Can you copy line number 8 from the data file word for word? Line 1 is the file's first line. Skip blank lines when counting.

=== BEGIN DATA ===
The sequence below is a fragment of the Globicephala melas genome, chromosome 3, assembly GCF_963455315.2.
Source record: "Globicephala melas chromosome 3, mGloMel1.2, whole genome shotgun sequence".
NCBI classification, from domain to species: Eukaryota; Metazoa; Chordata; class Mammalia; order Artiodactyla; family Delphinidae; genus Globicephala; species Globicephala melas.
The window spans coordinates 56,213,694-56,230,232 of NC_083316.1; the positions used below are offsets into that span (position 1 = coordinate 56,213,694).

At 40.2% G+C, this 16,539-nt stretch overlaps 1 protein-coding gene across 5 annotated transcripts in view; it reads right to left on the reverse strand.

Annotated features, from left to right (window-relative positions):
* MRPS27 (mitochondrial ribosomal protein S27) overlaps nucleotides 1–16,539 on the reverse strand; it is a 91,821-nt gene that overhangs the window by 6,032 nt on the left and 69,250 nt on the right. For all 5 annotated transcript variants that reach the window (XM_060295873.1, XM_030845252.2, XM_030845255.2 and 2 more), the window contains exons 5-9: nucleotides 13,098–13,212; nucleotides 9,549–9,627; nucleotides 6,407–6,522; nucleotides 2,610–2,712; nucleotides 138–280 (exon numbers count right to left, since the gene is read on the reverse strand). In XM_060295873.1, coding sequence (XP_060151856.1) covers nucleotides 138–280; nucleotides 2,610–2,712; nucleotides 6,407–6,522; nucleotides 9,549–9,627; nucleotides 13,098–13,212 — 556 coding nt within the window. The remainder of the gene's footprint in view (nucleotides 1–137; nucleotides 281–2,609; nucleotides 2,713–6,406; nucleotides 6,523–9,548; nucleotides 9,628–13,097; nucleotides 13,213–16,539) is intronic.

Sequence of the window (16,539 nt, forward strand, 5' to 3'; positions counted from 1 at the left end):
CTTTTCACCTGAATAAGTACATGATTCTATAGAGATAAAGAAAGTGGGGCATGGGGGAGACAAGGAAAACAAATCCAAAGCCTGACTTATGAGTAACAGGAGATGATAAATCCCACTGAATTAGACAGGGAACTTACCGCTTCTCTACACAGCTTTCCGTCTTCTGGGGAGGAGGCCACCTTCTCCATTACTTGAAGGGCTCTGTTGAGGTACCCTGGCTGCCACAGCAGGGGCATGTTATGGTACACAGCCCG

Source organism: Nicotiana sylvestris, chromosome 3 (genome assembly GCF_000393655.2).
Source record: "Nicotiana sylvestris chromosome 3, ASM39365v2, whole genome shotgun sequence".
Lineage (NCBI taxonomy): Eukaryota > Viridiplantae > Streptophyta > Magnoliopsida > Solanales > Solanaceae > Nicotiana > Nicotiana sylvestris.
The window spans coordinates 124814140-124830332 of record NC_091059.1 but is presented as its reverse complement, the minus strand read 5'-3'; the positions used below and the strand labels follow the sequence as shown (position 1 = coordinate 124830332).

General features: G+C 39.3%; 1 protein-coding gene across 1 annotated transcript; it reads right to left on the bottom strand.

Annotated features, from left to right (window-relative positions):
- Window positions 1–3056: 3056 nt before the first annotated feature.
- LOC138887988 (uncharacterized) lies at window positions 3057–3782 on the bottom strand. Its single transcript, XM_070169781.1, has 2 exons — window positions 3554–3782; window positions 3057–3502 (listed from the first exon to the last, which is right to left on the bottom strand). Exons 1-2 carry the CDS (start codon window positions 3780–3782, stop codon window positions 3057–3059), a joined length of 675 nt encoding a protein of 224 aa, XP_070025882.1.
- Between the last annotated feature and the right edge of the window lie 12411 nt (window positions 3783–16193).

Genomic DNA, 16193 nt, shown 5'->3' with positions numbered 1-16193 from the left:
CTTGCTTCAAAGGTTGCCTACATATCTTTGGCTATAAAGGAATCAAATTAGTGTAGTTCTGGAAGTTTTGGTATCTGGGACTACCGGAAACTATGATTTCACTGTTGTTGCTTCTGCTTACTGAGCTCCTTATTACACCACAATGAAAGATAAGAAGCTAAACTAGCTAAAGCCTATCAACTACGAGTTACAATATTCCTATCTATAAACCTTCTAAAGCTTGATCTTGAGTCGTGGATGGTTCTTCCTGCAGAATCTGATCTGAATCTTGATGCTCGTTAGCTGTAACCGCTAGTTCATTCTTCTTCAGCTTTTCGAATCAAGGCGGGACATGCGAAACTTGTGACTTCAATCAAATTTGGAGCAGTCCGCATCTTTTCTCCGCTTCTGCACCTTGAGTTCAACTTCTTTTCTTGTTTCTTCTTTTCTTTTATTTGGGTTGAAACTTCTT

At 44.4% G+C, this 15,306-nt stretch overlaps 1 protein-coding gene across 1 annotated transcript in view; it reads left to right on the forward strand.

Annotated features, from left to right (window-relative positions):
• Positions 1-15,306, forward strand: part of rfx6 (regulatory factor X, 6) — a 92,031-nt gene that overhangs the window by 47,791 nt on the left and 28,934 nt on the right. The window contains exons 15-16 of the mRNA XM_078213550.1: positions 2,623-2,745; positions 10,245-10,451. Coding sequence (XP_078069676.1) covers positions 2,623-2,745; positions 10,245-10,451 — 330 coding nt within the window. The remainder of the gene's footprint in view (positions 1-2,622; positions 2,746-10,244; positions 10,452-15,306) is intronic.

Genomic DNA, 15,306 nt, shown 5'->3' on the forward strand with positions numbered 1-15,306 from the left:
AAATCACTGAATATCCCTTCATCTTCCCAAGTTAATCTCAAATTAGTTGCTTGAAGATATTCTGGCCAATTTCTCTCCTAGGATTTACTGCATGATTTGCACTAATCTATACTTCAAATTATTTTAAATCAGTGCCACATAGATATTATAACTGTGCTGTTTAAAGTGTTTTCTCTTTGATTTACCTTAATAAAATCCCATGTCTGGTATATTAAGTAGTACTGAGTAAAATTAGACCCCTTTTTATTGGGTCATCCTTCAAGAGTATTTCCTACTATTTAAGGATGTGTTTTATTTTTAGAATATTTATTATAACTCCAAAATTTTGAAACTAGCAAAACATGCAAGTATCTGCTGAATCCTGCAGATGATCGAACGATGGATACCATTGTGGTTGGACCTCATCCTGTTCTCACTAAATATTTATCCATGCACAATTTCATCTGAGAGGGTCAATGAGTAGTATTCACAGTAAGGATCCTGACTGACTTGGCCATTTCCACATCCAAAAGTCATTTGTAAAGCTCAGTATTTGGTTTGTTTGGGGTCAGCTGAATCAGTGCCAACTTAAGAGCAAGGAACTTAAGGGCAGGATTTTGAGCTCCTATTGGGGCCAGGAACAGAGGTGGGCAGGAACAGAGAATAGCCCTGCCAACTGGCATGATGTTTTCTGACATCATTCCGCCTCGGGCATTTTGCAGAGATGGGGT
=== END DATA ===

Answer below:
Sequence of the window (16,539 nt, forward strand, 5' to 3'; positions counted from 1 at the left end):